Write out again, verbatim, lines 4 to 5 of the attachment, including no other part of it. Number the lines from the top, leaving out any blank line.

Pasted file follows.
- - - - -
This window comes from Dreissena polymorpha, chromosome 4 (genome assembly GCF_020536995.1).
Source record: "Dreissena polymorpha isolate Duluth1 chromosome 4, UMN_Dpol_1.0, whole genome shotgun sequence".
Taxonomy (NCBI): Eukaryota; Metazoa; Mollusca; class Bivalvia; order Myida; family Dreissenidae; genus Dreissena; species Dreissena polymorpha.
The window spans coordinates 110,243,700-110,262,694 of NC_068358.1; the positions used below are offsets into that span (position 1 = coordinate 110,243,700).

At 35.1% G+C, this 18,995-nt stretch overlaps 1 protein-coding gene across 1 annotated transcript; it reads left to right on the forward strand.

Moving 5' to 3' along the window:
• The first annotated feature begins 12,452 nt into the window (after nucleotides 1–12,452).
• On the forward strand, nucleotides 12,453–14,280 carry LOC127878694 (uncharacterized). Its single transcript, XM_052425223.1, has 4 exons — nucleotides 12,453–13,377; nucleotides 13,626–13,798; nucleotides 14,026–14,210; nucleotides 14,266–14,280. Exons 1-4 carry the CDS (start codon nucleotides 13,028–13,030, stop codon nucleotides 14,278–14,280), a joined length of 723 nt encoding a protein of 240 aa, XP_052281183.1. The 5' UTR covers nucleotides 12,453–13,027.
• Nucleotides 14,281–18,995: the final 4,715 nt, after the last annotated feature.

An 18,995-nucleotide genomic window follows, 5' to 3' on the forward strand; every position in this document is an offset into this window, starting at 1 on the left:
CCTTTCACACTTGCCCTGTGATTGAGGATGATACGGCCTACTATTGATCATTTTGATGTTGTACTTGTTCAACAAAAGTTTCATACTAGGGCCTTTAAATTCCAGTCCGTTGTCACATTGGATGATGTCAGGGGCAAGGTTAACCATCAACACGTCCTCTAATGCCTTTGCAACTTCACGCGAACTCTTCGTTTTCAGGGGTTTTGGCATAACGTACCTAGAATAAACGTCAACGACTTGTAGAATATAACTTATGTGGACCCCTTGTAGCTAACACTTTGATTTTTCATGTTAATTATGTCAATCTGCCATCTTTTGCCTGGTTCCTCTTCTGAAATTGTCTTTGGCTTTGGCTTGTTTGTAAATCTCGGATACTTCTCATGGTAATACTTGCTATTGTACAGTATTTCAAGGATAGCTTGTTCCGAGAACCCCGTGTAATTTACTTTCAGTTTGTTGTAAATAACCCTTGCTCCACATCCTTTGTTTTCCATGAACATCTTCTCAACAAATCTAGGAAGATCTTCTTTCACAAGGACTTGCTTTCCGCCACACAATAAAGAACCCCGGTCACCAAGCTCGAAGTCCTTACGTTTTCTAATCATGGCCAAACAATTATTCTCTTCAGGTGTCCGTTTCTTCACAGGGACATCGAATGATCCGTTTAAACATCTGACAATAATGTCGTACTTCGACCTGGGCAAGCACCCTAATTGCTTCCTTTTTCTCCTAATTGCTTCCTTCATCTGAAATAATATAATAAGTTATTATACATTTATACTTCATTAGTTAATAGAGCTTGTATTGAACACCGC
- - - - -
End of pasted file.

The window spans coordinates 110,243,700-110,262,694 of NC_068358.1; the positions used below are offsets into that span (position 1 = coordinate 110,243,700).

At 35.1% G+C, this 18,995-nt stretch overlaps 1 protein-coding gene across 1 annotated transcript; it reads left to right on the forward strand.